At the beginning of the Muslim holiday of Eid al-Fitr on Friday, gunfire erupted throughout residential areas of Sudan’s capital Khartoum as the army first deployed on foot in its almost week-long conflict with a paramilitary group.
Witnesses said that soldiers and armed members of the paramilitary Rapid Support Forces (RSF) exchanged gunfire throughout the city’s north, west, and centre, including during the call for early Eid prayers.
The ongoing violence has claimed hundreds of lives. Foreign countries, notably the United States, have been unable to remove their nationals from Sudan in the absence of a ceasefire.
International efforts to mediate a short-term ceasefire for the three-day holiday and let people go to safety have so far been unsuccessful.
As opposed to sticking mostly to airstrikes around the capital, the army instead looked to launch a new phase of the conflict on the ground, engaging the RSF in civilian districts with more intense skirmishes in downtown Khartoum.
General Abdel Fattah al-Burhan, the commander of the army, declared on Thursday that he saw “no other option but the military solution” to the power conflict with the paramilitary group that broke out in bloodshed last weekend.
The confrontation between army chief Burhan and RSF head General Mohamed Hamdan Dagalo, commonly known as Hemedti, two former allies of the current military junta, runs the risk of involving Sudan’s neighbours and might fuel regional rivalry between Russia and the United States.
One of Africa’s largest metropolitan centres, Khartoum and its Nile sister cities could be heard hearing the thud of heavy weapons. On one street, soldiers carrying semi-automatic weapons were met with applause, according to video published by the military on Friday.
Reuters was able to confirm the video’s shooting date but not its exact location, which was in the city’s north.
According to the World Health Organisation, the fighting has already resulted in at least 413 fatalities and hundreds of injuries. Hospitals have come under attack, and up to 20,000 people have fled into the nearby Chad.
On Friday, tens of thousands more Sudanese left Khartoum, some of them heading north to the River Nile state or south to Al Gezira state.
A quarter of Sudanese people were already suffering from severe hunger before the conflict, with children being particularly vulnerable. Three of its employees were slain on Saturday, prompting the UN World Food Programme to cease one of its major operations in Sudan.
Conflict over a globally supported proposal to establish a new civilian administration two years after a military coup and four years after the overthrow of tyrant Omar al-Bashir by widespread demonstrations set off the bloodshed.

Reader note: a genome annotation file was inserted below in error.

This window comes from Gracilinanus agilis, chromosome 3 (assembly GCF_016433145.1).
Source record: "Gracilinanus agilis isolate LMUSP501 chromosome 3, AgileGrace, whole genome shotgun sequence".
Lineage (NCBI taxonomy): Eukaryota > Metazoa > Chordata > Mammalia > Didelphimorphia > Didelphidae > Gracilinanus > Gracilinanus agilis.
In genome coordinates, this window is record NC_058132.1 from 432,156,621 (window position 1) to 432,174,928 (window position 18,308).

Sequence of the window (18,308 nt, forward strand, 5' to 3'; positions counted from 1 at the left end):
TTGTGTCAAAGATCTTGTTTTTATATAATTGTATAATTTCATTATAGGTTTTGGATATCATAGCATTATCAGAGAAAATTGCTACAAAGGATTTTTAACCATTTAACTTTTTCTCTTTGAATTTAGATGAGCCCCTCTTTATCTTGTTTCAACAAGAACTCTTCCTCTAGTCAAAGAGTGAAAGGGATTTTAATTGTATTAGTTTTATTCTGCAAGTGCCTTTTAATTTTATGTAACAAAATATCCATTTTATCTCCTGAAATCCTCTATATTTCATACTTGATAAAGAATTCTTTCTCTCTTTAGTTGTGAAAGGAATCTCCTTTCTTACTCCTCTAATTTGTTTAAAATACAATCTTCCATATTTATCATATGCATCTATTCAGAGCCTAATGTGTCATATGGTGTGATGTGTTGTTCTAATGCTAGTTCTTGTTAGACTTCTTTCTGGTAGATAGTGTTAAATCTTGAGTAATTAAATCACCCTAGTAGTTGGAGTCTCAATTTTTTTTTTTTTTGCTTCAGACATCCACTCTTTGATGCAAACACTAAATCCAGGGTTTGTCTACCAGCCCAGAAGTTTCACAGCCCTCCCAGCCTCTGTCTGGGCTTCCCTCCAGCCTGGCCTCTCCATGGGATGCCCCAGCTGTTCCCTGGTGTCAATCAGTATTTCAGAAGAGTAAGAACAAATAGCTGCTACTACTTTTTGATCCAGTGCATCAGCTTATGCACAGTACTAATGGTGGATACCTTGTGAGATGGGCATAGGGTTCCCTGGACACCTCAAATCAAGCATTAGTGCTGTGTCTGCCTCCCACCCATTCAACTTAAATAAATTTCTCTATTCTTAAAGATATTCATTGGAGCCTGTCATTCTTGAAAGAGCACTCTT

Both sides charge the other with obstructing the change.
Despite a flurry of phone conversations from the Turkish president, the U.S. president, Qatar’s and Saudi Arabia’s foreign ministers, and other international leaders to Burhan on Thursday, the violence on Friday hampered efforts by UN Secretary General Antonio Guterres to secure a ceasefire.
The RSF criticised the military for allegedly launching more assaults.
The RSF stated early on Friday that “at this time, when citizens are preparing to celebrate the first day of Eid al-Fitr, the neighbourhoods of Khartoum are waking up to the bombings of aircrafts and heavy artillery in a sweeping attack that is directly targeting residential neighbourhoods.”
Beyond the capital, the combat is taking place in western Darfur, where the two parties signed a partial peace agreement in 2020 to end a protracted conflict that resulted in Bashir being accused of war crimes internationally.
A maternity hospital in El Fasher, North Darfur, that had been converted to handle combat injuries was overburdened and quickly running out of resources, according to Cyrus Paye, coordinator for relief organisation MSF that supports the institution. The city’s other hospitals were all shut down.
44 people have died as a result of their wounds, and the majority of the 279 wounded patients the hospital has received since Saturday were civilians hit by stray gunfire, many of them youngsters.
El-Obeid city, which is located west of Khartoum, suffered at least 26 fatalities and 33 injuries on Thursday, according to another set of medics. Witnesses there reported fighting and extensive looting.
After virtually meeting with the leaders of the African Union, Arab League, and other organisations on Thursday, Guterres told reporters that besieged people should be allowed to access food, medical care, and other supplies.
Burhan told Al Jazeera that he would welcome a truce provided that it enabled people to walk around freely, something that the RSF, in his opinion, had hindered.